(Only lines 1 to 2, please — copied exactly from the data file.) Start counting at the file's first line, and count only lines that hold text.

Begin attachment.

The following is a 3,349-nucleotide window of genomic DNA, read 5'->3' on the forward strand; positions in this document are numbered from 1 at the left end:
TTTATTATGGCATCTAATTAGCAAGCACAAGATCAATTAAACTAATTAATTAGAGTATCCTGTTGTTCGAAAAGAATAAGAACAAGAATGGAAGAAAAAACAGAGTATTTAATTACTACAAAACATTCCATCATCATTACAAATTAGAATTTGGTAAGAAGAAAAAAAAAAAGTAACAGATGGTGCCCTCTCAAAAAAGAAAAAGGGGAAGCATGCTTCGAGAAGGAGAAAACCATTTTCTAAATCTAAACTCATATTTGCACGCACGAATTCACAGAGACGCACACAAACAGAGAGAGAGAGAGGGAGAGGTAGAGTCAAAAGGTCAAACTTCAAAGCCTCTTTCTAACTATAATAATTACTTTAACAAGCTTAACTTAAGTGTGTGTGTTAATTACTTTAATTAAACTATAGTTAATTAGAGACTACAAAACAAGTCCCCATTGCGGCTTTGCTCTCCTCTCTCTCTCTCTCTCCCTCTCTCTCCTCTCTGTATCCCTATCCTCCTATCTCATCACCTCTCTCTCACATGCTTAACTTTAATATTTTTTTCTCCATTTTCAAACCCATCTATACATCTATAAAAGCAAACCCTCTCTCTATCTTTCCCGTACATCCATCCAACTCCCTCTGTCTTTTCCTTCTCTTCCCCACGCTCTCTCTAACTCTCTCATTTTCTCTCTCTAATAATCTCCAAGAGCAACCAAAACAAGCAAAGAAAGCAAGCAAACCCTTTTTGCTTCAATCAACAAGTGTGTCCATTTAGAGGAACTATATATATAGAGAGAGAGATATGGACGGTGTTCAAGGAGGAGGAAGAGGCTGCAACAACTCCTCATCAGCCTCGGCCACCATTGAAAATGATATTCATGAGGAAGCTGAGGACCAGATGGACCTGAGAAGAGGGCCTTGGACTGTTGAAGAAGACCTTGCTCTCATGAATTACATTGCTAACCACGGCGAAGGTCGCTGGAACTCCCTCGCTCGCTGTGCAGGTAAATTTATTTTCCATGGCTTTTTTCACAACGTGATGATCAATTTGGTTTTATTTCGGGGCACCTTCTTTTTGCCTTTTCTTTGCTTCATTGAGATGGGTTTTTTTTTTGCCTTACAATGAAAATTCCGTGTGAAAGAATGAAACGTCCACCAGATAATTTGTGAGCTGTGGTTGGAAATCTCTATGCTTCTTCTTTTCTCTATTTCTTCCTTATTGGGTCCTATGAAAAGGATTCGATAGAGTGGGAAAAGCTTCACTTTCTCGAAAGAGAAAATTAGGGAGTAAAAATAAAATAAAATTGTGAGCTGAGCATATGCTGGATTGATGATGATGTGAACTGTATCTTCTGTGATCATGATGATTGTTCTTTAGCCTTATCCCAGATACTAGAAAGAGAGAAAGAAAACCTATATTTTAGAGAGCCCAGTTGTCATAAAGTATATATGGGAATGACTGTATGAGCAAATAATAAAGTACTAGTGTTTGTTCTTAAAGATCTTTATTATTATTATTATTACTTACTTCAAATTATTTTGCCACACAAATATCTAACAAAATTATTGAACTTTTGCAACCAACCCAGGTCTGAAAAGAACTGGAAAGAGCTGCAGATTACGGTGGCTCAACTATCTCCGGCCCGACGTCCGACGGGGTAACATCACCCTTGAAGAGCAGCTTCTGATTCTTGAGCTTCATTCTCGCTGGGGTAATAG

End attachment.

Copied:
The following is a 3,349-nucleotide window of genomic DNA, read 5'->3' on the forward strand; positions in this document are numbered from 1 at the left end:
TTTATTATGGCATCTAATTAGCAAGCACAAGATCAATTAAACTAATTAATTAGAGTATCCTGTTGTTCGAAAAGAATAAGAACAAGAATGGAAGAAAAAACAGAGTATTTAATTACTACAAAACATTCCATCATCATTACAAATTAGAATTTGGTAAGAAGAAAAAAAAAAAGTAACAGATGGTGCCCTCTCAAAAAAGAAAAAGGGGAAGCATGCTTCGAGAAGGAGAAAACCATTTTCTAAATCTAAACTCATATTTGCACGCACGAATTCACAGAGACGCACACAAACAGAGAGAGAGAGAGGGAGAGGTAGAGTCAAAAGGTCAAACTTCAAAGCCTCTTTCTAACTATAATAATTACTTTAACAAGCTTAACTTAAGTGTGTGTGTTAATTACTTTAATTAAACTATAGTTAATTAGAGACTACAAAACAAGTCCCCATTGCGGCTTTGCTCTCCTCTCTCTCTCTCTCTCCCTCTCTCTCCTCTCTGTATCCCTATCCTCCTATCTCATCACCTCTCTCTCACATGCTTAACTTTAATATTTTTTTCTCCATTTTCAAACCCATCTATACATCTATAAAAGCAAACCCTCTCTCTATCTTTCCCGTACATCCATCCAACTCCCTCTGTCTTTTCCTTCTCTTCCCCACGCTCTCTCTAACTCTCTCATTTTCTCTCTCTAATAATCTCCAAGAGCAACCAAAACAAGCAAAGAAAGCAAGCAAACCCTTTTTGCTTCAATCAACAAGTGTGTCCATTTAGAGGAACTATATATATAGAGAGAGAGATATGGACGGTGTTCAAGGAGGAGGAAGAGGCTGCAACAACTCCTCATCAGCCTCGGCCACCATTGAAAATGATATTCATGAGGAAGCTGAGGACCAGATGGACCTGAGAAGAGGGCCTTGGACTGTTGAAGAAGACCTTGCTCTCATGAATTACATTGCTAACCACGGCGAAGGTCGCTGGAACTCCCTCGCTCGCTGTGCAGGTAAATTTATTTTCCATGGCTTTTTTCACAACGTGATGATCAATTTGGTTTTATTTCGGGGCACCTTCTTTTTGCCTTTTCTTTGCTTCATTGAGATGGGTTTTTTTTTTGCCTTACAATGAAAATTCCGTGTGAAAGAATGAAACGTCCACCAGATAATTTGTGAGCTGTGGTTGGAAATCTCTATGCTTCTTCTTTTCTCTATTTCTTCCTTATTGGGTCCTATGAAAAGGATTCGATAGAGTGGGAAAAGCTTCACTTTCTCGAAAGAGAAAATTAGGGAGTAAAAATAAAATAAAATTGTGAGCTGAGCATATGCTGGATTGATGATGATGTGAACTGTATCTTCTGTGATCATGATGATTGTTCTTTAGCCTTATCCCAGATACTAGAAAGAGAGAAAGAAAACCTATATTTTAGAGAGCCCAGTTGTCATAAAGTATATATGGGAATGACTGTATGAGCAAATAATAAAGTACTAGTGTTTGTTCTTAAAGATCTTTATTATTATTATTATTACTTACTTCAAATTATTTTGCCACACAAATATCTAACAAAATTATTGAACTTTTGCAACCAACCCAGGTCTGAAAAGAACTGGAAAGAGCTGCAGATTACGGTGGCTCAACTATCTCCGGCCCGACGTCCGACGGGGTAACATCACCCTTGAAGAGCAGCTTCTGATTCTTGAGCTTCATTCTCGCTGGGGTAATAG